The Kansas Jayhawks came into March Madness as the No. 1 overall seed and Vegas picked them to capture this year’s national championship. But a funny thing happened on the way to inevitability: They met the Villanova Wildcats, a team that took one look at the odds and said, “So what?” Clearly, Jay Wright’s club had plans of its own.
Following their 64-59 victory in the South Regional final, the No. 2-seeded Wildcats are officially heading back to the Final Four for the first time since 2009. And while this program — in recent seasons — has been known to come up short this time of year, there seems to be something different about this particular group. If we listen to Villanova forward Kris Jenkins speak, perhaps that “something” can best be summed up in one word: hunger.
“Every guy on this team is willing to do whatever it takes to win, man,” said Jenkins. “Everybody on this team sacrifices. But we’re not satisfied. We’re looking forward to our next game in Houston. This definitely is a special feeling, but like I said before, we’re not satisfied.” In honor of Nova’s unlikely run to the Final Four, we decided to delve into the program’s history and put together what we believe to be the all-time Wildcats team. While opinions may vary, for us, these are the five players we feel would start on this superstar squad.
1. Ed Pinckney
A four-year starter from 1981-82 to 1984-85, Ed Pinckney put together quite a career for himself, averaging 14.5 points, 8.6 rebounds, 1.8 assists per game. While he remains seventh on ‘Nova’s all-time scoring list (1,865 points) and fourth in school history in total rebounds (1,107 rebounds), Pinckney will always be remembered for the incredible defensive work he did against Georgetown’s Patrick Ewing during the 1985 national championship game; a feat that earned him the tournament’s Most Outstanding Player and helped the Wildcats pull off one of the greatest Cinderella stories in college basketball history.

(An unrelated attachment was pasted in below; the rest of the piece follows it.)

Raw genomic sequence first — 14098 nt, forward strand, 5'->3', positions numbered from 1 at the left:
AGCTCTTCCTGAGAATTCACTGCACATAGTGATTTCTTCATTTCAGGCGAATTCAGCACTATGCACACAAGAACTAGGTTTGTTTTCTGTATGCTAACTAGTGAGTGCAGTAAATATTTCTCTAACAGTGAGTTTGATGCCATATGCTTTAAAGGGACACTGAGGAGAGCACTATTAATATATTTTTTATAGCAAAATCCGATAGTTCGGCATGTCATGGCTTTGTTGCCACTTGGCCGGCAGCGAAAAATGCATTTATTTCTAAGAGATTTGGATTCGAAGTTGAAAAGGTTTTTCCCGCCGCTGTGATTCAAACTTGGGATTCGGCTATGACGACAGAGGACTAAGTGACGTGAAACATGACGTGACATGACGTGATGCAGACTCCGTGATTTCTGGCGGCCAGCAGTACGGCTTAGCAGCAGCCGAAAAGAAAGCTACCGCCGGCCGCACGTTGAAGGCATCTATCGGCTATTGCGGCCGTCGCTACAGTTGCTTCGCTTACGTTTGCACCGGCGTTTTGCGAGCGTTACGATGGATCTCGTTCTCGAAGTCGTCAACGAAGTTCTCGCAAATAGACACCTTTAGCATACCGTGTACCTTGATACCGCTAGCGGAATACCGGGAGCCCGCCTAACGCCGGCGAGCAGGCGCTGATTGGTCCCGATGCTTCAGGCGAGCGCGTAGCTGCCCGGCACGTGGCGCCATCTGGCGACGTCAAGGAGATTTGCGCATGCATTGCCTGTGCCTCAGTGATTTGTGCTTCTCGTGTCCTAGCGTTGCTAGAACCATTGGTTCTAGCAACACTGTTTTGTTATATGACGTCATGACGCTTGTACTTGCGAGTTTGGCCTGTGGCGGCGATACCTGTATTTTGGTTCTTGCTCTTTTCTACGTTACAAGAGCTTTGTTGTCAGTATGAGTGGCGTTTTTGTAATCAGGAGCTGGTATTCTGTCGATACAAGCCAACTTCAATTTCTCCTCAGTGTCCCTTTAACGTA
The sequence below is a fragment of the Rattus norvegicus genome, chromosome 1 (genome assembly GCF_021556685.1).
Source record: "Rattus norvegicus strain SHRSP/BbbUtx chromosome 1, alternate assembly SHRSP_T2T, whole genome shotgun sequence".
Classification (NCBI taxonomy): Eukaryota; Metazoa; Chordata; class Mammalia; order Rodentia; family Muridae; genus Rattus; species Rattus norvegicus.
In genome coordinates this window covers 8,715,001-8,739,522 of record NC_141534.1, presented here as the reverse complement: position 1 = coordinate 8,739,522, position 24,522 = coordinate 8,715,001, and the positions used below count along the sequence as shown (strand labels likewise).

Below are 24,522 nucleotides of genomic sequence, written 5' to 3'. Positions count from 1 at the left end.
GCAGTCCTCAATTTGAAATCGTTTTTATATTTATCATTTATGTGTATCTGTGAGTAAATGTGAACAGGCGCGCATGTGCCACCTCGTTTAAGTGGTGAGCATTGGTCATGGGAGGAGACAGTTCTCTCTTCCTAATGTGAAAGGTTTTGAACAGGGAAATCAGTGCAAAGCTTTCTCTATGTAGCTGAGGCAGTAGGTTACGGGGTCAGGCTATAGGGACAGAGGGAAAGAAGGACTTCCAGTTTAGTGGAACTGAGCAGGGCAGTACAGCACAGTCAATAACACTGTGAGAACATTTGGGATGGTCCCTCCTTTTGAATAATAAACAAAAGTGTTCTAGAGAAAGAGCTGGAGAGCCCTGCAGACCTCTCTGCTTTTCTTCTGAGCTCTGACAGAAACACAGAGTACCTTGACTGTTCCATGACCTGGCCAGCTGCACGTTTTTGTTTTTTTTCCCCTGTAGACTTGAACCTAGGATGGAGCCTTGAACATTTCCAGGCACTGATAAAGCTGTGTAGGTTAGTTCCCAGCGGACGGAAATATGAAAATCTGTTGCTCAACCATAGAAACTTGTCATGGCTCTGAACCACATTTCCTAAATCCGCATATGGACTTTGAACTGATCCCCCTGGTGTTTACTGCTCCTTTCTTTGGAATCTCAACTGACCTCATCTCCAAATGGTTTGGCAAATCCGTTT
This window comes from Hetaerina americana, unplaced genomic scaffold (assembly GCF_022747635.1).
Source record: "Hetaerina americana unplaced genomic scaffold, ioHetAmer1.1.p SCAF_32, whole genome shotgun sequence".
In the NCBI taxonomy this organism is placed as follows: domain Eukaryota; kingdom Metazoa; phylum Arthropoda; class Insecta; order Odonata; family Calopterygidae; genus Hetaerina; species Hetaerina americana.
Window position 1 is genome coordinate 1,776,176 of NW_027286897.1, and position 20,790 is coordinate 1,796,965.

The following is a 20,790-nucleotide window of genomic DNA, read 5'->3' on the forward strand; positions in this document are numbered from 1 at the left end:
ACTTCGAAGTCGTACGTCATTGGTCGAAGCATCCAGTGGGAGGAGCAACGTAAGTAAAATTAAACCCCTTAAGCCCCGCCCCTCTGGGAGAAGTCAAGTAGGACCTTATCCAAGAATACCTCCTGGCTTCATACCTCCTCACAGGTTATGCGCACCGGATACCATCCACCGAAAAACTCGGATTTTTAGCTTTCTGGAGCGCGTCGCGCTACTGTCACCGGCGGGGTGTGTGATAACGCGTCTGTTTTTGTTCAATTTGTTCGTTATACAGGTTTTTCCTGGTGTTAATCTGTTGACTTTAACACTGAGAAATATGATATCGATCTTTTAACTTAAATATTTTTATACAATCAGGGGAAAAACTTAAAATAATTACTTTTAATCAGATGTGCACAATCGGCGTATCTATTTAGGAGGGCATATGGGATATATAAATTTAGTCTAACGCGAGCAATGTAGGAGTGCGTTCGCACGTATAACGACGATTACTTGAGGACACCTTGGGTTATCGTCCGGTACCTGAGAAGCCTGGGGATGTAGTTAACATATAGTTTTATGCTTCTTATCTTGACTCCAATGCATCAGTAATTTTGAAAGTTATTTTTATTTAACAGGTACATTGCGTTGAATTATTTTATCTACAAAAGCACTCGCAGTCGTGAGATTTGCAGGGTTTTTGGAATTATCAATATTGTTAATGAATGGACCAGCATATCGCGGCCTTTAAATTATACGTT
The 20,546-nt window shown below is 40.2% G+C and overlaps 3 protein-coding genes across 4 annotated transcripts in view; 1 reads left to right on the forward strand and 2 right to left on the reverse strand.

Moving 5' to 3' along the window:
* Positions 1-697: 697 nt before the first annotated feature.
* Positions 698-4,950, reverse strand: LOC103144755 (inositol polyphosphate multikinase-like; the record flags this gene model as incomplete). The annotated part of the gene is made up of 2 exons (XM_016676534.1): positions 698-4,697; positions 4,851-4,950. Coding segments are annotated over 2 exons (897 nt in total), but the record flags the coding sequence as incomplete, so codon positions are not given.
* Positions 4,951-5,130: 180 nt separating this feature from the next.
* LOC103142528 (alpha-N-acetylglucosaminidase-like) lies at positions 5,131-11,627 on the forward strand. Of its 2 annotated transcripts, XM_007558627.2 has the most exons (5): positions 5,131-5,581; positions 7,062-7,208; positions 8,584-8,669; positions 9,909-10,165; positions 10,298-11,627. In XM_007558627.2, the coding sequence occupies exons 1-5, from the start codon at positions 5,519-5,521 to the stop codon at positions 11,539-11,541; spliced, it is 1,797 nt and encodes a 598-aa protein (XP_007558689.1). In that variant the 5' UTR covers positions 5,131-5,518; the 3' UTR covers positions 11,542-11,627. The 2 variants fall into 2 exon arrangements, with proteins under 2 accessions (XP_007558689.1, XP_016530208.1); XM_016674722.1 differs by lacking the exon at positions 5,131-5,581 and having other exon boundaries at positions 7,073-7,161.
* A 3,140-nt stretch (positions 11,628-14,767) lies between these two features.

2. John Pinone
Power forward John Pinone played 126 games for the Wildcats during a four-year career that spanned from 1979-80 to 1982-83. In that time, he averaged 16.1 points and 6.6 rebounds per contest while shooting 55.7% from the field. As it stands, Pinone is sixth on the program’s all-time scoring list with 2,024 points and eighth in total rebounds (837).
3. Howard Porter
Despite the tragic turn his life took, forward Howard Porter, who suited up for the Wildcats from 1968 to 1971, had one of the most stellar careers in Villanova history. A three-time All-American, Porter averaged 22.8 points and 14.8 rebounds per game, including pulling down a school record 503 rebounds during the 1971 season. His 1,317 career rebounds still tops the school’s all-time rebounding list.
4. Kerry Kittles
Kerry Kittles graced the Villanova faithful with his presence from 1992-93 to 1995-95. During that span, the 6-foot-5 guard averaged 18.4 points, 5.9 rebounds, and 3.3 assists per game and became the school’s all-time leading scorer with 2,243 points. He earned Second-Team All-American honors in 1995 and First-Team honors in 1996, and he was named the Big East’s Player of the Year during the 1994-95 season.
5. Paul Arizin
For the basketball fans who love the jump shot, you can thank former Villanova All-American Paul Arizin for that. After all, he discovered it. With this new weapon in his arsenal, Arizin averaged 20 points per game in three seasons (1947-48 to 1949-50) with the Wildcats, during which he also famously dropped 85 points in a single contest against Philadelphia Naval Air Material Center (NAMC) on February 12, 1949. That’s right, 85 points. Eat your heart out, Kobe Bryant.